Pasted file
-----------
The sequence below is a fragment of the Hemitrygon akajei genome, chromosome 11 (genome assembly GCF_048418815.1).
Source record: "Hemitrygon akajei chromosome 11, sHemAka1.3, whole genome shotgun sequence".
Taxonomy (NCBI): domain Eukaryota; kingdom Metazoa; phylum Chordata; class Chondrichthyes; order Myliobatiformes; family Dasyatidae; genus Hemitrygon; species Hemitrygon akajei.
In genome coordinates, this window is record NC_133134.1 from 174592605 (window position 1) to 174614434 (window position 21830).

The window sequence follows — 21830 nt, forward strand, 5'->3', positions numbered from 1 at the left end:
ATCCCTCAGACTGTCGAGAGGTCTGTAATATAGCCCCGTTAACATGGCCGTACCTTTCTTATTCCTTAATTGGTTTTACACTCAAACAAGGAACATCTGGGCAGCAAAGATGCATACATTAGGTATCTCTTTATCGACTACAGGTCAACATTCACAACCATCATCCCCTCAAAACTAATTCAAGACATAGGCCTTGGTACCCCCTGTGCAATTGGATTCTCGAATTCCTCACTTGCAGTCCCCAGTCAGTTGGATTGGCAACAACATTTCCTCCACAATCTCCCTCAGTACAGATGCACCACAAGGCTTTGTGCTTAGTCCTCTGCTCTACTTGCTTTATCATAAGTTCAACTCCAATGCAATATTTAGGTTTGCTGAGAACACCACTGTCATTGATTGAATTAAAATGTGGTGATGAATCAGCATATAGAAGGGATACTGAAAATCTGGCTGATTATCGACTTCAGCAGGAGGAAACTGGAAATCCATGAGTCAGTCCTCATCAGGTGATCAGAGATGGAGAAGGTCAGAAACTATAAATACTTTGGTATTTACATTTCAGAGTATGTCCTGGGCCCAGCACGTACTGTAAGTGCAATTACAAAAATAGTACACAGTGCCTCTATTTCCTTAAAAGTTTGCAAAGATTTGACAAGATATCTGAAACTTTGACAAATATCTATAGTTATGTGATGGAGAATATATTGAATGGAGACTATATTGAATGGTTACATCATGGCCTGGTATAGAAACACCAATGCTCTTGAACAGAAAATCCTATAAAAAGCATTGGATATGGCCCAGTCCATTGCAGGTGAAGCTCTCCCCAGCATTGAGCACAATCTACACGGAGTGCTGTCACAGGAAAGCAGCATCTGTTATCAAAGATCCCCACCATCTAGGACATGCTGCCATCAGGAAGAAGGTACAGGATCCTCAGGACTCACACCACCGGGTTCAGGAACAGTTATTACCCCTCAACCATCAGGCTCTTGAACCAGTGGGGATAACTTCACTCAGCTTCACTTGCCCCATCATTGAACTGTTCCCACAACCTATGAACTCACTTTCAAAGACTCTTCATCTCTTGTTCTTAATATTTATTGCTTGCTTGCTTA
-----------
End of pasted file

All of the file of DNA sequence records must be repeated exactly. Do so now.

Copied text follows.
The sequence below is a fragment of the Hemitrygon akajei genome, chromosome 11 (genome assembly GCF_048418815.1).
Source record: "Hemitrygon akajei chromosome 11, sHemAka1.3, whole genome shotgun sequence".
Taxonomy (NCBI): domain Eukaryota; kingdom Metazoa; phylum Chordata; class Chondrichthyes; order Myliobatiformes; family Dasyatidae; genus Hemitrygon; species Hemitrygon akajei.
In genome coordinates, this window is record NC_133134.1 from 174592605 (window position 1) to 174614434 (window position 21830).

The window sequence follows — 21830 nt, forward strand, 5'->3', positions numbered from 1 at the left end:
ATCCCTCAGACTGTCGAGAGGTCTGTAATATAGCCCCGTTAACATGGCCGTACCTTTCTTATTCCTTAATTGGTTTTACACTCAAACAAGGAACATCTGGGCAGCAAAGATGCATACATTAGGTATCTCTTTATCGACTACAGGTCAACATTCACAACCATCATCCCCTCAAAACTAATTCAAGACATAGGCCTTGGTACCCCCTGTGCAATTGGATTCTCGAATTCCTCACTTGCAGTCCCCAGTCAGTTGGATTGGCAACAACATTTCCTCCACAATCTCCCTCAGTACAGATGCACCACAAGGCTTTGTGCTTAGTCCTCTGCTCTACTTGCTTTATCATAAGTTCAACTCCAATGCAATATTTAGGTTTGCTGAGAACACCACTGTCATTGATTGAATTAAAATGTGGTGATGAATCAGCATATAGAAGGGATACTGAAAATCTGGCTGATTATCGACTTCAGCAGGAGGAAACTGGAAATCCATGAGTCAGTCCTCATCAGGTGATCAGAGATGGAGAAGGTCAGAAACTATAAATACTTTGGTATTTACATTTCAGAGTATGTCCTGGGCCCAGCACGTACTGTAAGTGCAATTACAAAAATAGTACACAGTGCCTCTATTTCCTTAAAAGTTTGCAAAGATTTGACAAGATATCTGAAACTTTGACAAATATCTATAGTTATGTGATGGAGAATATATTGAATGGAGACTATATTGAATGGTTACATCATGGCCTGGTATAGAAACACCAATGCTCTTGAACAGAAAATCCTATAAAAAGCATTGGATATGGCCCAGTCCATTGCAGGTGAAGCTCTCCCCAGCATTGAGCACAATCTACACGGAGTGCTGTCACAGGAAAGCAGCATCTGTTATCAAAGATCCCCACCATCTAGGACATGCTGCCATCAGGAAGAAGGTACAGGATCCTCAGGACTCACACCACCGGGTTCAGGAACAGTTATTACCCCTCAACCATCAGGCTCTTGAACCAGTGGGGATAACTTCACTCAGCTTCACTTGCCCCATCATTGAACTGTTCCCACAACCTATGAACTCACTTTCAAAGACTCTTCATCTCTTGTTCTTAATATTTATTGCTTGCTTGCTTA